An adult may acquire five pounds as they go through life. But adding five pounds may have consequences beyond making your clothes uncomfortable.
Even slim, healthy people can gain weight and raise blood pressure. This is especially true for abdominal fat accumulation.
The Mayo Clinic in Rochester, Minnesota, reported today at the American Heart Association's High Blood Pressure Researcher 2014 Scientific SessionsTrusted Source that belly fat was specifically linked to blood pressure rise.
Dr. Virend Somers, a Mayo Clinic cardiologist and research co-author, was surprised that even this small weight fluctuation affects blood pressure.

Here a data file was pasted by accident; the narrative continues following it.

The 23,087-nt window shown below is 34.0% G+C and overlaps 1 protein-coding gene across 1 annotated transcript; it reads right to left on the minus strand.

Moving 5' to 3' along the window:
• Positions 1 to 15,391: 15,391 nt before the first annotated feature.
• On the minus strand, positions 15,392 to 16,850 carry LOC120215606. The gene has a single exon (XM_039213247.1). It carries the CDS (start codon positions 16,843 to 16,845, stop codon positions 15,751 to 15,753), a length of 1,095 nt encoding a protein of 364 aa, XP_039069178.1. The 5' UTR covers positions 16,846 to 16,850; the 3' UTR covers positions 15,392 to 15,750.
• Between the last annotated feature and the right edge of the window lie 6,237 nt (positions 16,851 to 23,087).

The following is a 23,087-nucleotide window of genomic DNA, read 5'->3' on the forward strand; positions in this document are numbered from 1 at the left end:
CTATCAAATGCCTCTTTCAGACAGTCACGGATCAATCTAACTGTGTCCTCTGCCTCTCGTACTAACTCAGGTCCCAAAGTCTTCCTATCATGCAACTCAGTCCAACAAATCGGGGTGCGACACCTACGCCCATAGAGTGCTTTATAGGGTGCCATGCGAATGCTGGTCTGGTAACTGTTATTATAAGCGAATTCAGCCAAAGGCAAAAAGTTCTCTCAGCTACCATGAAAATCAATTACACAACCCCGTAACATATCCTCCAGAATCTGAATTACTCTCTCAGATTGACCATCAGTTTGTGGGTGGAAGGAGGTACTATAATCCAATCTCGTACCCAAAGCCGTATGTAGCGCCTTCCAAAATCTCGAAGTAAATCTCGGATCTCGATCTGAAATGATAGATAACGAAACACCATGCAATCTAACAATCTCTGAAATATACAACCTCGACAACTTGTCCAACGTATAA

Cardiovascular events like heart attack and stroke rise significantly with even a slight weight gain. Somers said these findings are relevant individually but multiply when more persons become overweight or obese.
Over eight weeks, researchers monitored 26 normal-weight 18–48-year-olds. Sixteen overate, while 10 maintained their weight. At the start and end of the trial, Mayo Clinic researchers measured participants' body composition with X-rays, abdomen scans, and blood pressure.
The weight-gain group ate 400–1,200 additional calories a day from ice cream shakes, chocolate bars, and energy drinks. After the trial, a 5 to 11-pound weight gain increased blood pressure but not cholesterol, insulin, or blood sugar.
These findings imply that even a few pounds in crucial regions like the belly might increase the risk of high blood pressure, which poses several heart health hazards.